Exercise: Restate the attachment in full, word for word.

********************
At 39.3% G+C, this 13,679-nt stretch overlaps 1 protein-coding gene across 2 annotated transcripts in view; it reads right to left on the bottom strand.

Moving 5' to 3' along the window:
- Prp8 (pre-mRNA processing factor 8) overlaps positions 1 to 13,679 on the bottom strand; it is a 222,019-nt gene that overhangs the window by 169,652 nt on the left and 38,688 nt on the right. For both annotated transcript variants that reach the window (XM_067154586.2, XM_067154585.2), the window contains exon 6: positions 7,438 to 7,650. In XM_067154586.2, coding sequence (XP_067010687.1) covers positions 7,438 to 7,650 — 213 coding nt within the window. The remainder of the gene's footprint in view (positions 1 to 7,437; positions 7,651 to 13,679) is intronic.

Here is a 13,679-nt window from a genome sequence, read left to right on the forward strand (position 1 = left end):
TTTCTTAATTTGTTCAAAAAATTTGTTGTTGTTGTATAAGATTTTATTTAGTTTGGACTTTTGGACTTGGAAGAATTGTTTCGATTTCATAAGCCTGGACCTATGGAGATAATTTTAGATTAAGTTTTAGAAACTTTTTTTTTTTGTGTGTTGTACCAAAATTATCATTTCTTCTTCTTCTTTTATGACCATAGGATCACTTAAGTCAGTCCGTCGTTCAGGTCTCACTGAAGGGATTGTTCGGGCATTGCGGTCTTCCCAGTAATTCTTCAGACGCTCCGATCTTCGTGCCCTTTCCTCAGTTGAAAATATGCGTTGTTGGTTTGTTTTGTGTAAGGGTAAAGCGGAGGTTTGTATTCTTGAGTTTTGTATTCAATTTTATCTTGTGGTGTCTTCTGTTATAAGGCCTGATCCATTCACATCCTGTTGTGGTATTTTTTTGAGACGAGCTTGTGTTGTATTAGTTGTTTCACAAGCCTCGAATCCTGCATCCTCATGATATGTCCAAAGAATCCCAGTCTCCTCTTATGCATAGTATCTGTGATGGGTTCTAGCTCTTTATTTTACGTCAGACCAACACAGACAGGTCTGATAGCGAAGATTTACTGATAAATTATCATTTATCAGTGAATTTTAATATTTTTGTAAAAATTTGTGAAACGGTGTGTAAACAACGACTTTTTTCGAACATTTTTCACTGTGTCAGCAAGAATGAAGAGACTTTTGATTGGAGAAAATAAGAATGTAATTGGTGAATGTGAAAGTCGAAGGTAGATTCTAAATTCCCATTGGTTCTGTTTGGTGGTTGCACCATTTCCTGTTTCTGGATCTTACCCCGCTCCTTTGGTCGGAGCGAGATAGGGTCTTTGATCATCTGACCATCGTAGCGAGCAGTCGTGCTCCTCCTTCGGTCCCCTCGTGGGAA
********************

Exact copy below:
At 39.3% G+C, this 13,679-nt stretch overlaps 1 protein-coding gene across 2 annotated transcripts in view; it reads right to left on the bottom strand.

Moving 5' to 3' along the window:
- Prp8 (pre-mRNA processing factor 8) overlaps positions 1 to 13,679 on the bottom strand; it is a 222,019-nt gene that overhangs the window by 169,652 nt on the left and 38,688 nt on the right. For both annotated transcript variants that reach the window (XM_067154586.2, XM_067154585.2), the window contains exon 6: positions 7,438 to 7,650. In XM_067154586.2, coding sequence (XP_067010687.1) covers positions 7,438 to 7,650 — 213 coding nt within the window. The remainder of the gene's footprint in view (positions 1 to 7,437; positions 7,651 to 13,679) is intronic.

Here is a 13,679-nt window from a genome sequence, read left to right on the forward strand (position 1 = left end):
TTTCTTAATTTGTTCAAAAAATTTGTTGTTGTTGTATAAGATTTTATTTAGTTTGGACTTTTGGACTTGGAAGAATTGTTTCGATTTCATAAGCCTGGACCTATGGAGATAATTTTAGATTAAGTTTTAGAAACTTTTTTTTTTTGTGTGTTGTACCAAAATTATCATTTCTTCTTCTTCTTTTATGACCATAGGATCACTTAAGTCAGTCCGTCGTTCAGGTCTCACTGAAGGGATTGTTCGGGCATTGCGGTCTTCCCAGTAATTCTTCAGACGCTCCGATCTTCGTGCCCTTTCCTCAGTTGAAAATATGCGTTGTTGGTTTGTTTTGTGTAAGGGTAAAGCGGAGGTTTGTATTCTTGAGTTTTGTATTCAATTTTATCTTGTGGTGTCTTCTGTTATAAGGCCTGATCCATTCACATCCTGTTGTGGTATTTTTTTGAGACGAGCTTGTGTTGTATTAGTTGTTTCACAAGCCTCGAATCCTGCATCCTCATGATATGTCCAAAGAATCCCAGTCTCCTCTTATGCATAGTATCTGTGATGGGTTCTAGCTCTTTATTTTACGTCAGACCAACACAGACAGGTCTGATAGCGAAGATTTACTGATAAATTATCATTTATCAGTGAATTTTAATATTTTTGTAAAAATTTGTGAAACGGTGTGTAAACAACGACTTTTTTCGAACATTTTTCACTGTGTCAGCAAGAATGAAGAGACTTTTGATTGGAGAAAATAAGAATGTAATTGGTGAATGTGAAAGTCGAAGGTAGATTCTAAATTCCCATTGGTTCTGTTTGGTGGTTGCACCATTTCCTGTTTCTGGATCTTACCCCGCTCCTTTGGTCGGAGCGAGATAGGGTCTTTGATCATCTGACCATCGTAGCGAGCAGTCGTGCTCCTCCTTCGGTCCCCTCGTGGGAA